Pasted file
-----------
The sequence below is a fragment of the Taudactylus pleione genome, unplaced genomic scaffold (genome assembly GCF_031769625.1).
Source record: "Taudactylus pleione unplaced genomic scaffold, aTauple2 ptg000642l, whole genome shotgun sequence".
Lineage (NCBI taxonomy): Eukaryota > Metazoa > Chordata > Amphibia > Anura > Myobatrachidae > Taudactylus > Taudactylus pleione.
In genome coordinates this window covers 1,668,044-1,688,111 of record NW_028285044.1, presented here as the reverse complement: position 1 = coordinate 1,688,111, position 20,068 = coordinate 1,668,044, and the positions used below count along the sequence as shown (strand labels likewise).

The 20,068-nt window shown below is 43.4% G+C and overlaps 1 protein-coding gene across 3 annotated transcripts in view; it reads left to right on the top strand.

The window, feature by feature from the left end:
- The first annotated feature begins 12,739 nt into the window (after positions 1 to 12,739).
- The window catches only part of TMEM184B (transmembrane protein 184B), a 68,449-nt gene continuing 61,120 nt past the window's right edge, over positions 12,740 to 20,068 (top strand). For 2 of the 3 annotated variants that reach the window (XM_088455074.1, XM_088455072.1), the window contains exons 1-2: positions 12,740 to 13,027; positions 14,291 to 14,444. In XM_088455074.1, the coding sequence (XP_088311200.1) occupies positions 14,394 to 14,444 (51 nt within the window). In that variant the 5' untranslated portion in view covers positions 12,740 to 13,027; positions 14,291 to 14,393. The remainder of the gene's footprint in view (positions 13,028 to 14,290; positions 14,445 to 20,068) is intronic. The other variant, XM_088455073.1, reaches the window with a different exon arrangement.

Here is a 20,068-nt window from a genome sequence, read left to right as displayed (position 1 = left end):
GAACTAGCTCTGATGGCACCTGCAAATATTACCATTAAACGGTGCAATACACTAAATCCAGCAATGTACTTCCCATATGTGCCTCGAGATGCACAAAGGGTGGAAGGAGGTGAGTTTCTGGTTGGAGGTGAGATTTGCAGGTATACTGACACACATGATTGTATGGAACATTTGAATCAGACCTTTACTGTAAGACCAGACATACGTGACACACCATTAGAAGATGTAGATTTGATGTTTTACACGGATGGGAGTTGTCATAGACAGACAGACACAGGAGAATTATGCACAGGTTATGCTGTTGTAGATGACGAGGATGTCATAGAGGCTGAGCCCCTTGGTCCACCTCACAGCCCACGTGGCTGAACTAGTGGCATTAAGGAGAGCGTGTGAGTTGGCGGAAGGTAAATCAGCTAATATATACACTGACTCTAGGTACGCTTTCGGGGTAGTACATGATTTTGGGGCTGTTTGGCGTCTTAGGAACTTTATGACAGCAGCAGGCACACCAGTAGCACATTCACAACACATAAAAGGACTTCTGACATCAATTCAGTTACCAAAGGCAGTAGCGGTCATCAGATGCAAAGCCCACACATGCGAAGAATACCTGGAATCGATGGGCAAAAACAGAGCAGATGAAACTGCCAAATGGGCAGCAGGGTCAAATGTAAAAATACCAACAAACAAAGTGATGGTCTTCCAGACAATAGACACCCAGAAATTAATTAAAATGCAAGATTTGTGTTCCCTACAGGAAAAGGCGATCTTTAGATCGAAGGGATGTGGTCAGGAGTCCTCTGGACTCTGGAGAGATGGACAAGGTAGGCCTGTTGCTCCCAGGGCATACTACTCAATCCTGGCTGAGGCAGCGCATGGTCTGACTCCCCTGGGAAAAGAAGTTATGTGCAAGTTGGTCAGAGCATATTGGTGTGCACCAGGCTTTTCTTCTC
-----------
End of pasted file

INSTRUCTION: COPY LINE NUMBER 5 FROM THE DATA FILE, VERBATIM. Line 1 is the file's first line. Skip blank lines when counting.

The 20,068-nt window shown below is 43.4% G+C and overlaps 1 protein-coding gene across 3 annotated transcripts in view; it reads left to right on the top strand.